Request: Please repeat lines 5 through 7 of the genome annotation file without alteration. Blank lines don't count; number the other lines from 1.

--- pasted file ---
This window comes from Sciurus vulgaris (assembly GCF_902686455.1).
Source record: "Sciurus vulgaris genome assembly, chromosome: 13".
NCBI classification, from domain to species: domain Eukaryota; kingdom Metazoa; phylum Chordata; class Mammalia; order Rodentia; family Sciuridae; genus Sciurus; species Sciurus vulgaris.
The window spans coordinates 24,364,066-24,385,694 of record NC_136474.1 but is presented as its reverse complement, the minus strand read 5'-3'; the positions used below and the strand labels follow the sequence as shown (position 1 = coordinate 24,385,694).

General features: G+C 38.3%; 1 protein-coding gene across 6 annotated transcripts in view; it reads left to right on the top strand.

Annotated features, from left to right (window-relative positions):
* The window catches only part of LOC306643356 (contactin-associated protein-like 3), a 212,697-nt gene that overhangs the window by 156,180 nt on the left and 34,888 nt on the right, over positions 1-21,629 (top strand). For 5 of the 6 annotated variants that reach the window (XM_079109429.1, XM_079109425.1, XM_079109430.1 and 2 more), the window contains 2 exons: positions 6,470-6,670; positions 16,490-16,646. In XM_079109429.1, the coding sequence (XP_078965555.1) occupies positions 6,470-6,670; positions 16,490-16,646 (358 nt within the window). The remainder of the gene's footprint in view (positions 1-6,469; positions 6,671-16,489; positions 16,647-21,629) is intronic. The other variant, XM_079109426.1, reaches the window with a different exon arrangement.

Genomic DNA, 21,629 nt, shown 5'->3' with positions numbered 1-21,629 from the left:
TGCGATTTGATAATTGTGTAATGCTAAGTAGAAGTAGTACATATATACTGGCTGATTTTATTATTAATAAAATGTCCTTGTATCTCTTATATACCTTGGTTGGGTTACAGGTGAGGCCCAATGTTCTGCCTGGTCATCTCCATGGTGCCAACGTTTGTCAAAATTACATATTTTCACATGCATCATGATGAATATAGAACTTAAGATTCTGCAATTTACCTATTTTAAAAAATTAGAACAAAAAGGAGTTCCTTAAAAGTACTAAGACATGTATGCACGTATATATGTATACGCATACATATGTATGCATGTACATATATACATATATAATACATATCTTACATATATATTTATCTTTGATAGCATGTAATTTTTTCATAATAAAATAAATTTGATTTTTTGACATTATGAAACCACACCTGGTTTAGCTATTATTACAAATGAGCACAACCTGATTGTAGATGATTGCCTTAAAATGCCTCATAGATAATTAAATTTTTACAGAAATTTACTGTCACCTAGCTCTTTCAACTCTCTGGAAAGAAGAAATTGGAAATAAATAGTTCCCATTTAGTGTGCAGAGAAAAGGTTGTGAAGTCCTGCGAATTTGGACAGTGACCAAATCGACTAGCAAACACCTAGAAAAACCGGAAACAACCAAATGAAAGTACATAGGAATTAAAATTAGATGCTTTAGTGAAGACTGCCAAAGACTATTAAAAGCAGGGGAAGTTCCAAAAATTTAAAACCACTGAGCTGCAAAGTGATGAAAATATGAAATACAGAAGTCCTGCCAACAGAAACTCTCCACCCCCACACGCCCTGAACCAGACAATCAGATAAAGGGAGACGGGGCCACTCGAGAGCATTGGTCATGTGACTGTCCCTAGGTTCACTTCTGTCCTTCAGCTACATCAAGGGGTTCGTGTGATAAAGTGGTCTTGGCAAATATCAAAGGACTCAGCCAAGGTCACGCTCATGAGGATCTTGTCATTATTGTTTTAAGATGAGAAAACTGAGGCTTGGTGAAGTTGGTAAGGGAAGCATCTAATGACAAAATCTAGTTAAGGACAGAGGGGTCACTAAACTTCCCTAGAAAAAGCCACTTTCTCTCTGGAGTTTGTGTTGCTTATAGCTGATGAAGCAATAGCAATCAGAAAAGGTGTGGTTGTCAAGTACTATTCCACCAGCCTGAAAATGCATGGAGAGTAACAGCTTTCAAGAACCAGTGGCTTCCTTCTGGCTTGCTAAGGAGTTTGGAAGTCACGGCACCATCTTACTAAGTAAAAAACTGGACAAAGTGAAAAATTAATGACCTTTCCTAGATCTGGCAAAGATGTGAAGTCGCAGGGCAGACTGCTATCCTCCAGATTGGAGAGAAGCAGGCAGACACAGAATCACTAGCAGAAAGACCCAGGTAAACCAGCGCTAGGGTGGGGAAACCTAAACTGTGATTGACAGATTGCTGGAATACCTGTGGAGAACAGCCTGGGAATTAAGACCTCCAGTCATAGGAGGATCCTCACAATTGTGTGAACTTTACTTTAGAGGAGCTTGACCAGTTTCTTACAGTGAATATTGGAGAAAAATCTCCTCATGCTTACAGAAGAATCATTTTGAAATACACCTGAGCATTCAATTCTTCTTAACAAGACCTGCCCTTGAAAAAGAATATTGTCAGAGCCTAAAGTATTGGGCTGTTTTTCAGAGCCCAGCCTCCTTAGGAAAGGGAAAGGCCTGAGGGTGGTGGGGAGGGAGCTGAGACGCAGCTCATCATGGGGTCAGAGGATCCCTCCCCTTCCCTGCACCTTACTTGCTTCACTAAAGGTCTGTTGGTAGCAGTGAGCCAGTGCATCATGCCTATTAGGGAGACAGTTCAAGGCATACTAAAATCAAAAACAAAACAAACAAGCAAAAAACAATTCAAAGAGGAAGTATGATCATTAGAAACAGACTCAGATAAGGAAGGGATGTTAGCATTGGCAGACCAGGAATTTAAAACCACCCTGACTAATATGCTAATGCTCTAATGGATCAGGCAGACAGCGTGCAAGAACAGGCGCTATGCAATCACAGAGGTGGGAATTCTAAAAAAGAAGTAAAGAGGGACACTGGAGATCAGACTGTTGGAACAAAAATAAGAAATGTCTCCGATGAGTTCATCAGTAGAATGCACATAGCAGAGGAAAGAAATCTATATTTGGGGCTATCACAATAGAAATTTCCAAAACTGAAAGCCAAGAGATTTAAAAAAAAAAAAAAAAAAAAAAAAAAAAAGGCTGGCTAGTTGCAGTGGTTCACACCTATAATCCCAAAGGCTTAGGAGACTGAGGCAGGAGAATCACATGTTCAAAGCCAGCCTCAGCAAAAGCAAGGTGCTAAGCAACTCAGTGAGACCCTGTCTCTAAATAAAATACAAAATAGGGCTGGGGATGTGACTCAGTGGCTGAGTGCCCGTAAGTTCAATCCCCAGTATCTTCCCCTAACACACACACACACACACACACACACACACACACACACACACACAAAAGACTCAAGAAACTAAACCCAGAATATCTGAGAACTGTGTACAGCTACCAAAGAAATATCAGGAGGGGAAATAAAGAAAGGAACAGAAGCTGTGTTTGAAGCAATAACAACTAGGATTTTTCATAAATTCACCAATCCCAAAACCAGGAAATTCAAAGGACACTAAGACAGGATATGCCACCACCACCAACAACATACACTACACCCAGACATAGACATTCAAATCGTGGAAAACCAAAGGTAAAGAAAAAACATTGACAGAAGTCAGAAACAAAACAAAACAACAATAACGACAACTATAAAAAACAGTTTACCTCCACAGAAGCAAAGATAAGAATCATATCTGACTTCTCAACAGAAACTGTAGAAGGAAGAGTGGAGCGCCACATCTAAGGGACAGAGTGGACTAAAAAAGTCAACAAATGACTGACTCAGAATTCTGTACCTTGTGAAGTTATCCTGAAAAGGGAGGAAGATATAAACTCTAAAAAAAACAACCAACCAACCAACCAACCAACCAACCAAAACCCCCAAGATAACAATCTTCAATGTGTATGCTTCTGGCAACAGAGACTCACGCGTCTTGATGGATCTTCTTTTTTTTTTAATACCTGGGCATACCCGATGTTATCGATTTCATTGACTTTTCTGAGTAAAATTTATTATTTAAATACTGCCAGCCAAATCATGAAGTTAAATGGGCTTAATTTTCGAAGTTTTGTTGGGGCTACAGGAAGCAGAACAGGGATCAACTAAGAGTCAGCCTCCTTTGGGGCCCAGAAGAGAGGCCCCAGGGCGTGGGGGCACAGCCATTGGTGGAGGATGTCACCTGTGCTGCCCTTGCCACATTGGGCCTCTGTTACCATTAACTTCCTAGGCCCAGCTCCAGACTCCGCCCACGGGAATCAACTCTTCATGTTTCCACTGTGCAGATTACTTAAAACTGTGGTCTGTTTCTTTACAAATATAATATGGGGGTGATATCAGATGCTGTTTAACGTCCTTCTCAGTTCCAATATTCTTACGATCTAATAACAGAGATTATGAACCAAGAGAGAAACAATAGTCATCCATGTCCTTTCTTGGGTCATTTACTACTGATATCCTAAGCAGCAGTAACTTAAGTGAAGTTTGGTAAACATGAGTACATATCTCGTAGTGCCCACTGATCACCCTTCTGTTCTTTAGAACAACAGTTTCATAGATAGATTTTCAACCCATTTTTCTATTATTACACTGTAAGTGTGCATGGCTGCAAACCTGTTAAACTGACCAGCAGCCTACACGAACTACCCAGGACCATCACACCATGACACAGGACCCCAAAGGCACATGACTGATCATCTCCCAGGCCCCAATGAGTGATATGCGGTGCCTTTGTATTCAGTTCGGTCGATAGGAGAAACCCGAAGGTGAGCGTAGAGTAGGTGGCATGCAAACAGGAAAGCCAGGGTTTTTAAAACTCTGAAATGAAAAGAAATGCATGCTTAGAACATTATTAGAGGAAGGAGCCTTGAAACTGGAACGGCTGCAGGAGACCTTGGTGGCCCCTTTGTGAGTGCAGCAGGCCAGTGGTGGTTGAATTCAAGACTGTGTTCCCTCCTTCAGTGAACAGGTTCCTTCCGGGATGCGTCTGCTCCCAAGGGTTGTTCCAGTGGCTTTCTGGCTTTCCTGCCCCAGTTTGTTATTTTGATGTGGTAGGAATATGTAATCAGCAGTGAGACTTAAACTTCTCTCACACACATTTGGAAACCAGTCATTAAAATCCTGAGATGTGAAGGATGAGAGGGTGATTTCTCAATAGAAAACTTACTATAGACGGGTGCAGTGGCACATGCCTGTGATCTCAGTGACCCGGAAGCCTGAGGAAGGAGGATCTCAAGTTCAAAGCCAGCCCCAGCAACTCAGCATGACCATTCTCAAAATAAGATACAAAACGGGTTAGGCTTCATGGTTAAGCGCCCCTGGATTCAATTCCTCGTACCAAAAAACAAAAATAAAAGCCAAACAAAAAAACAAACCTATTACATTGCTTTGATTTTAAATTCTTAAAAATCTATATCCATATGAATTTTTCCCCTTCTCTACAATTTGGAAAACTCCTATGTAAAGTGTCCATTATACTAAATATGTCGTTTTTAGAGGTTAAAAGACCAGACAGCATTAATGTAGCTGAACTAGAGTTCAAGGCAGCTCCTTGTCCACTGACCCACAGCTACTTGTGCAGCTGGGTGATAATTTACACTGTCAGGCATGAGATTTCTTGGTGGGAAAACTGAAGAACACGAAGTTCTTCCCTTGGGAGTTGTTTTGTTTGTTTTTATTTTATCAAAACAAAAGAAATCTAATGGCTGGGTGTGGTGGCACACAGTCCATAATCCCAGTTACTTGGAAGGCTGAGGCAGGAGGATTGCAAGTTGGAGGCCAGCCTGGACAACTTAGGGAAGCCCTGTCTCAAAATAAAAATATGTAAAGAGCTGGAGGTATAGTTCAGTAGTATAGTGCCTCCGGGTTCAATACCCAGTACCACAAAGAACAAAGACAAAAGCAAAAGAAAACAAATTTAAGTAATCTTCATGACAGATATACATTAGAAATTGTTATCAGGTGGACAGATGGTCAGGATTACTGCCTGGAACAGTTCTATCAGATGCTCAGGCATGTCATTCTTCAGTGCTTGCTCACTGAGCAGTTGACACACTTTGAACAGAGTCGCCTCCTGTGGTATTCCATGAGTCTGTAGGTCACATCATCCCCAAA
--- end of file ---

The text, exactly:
General features: G+C 38.3%; 1 protein-coding gene across 6 annotated transcripts in view; it reads left to right on the top strand.

Annotated features, from left to right (window-relative positions):
* The window catches only part of LOC306643356 (contactin-associated protein-like 3), a 212,697-nt gene that overhangs the window by 156,180 nt on the left and 34,888 nt on the right, over positions 1-21,629 (top strand). For 5 of the 6 annotated variants that reach the window (XM_079109429.1, XM_079109425.1, XM_079109430.1 and 2 more), the window contains 2 exons: positions 6,470-6,670; positions 16,490-16,646. In XM_079109429.1, the coding sequence (XP_078965555.1) occupies positions 6,470-6,670; positions 16,490-16,646 (358 nt within the window). The remainder of the gene's footprint in view (positions 1-6,469; positions 6,671-16,489; positions 16,647-21,629) is intronic. The other variant, XM_079109426.1, reaches the window with a different exon arrangement.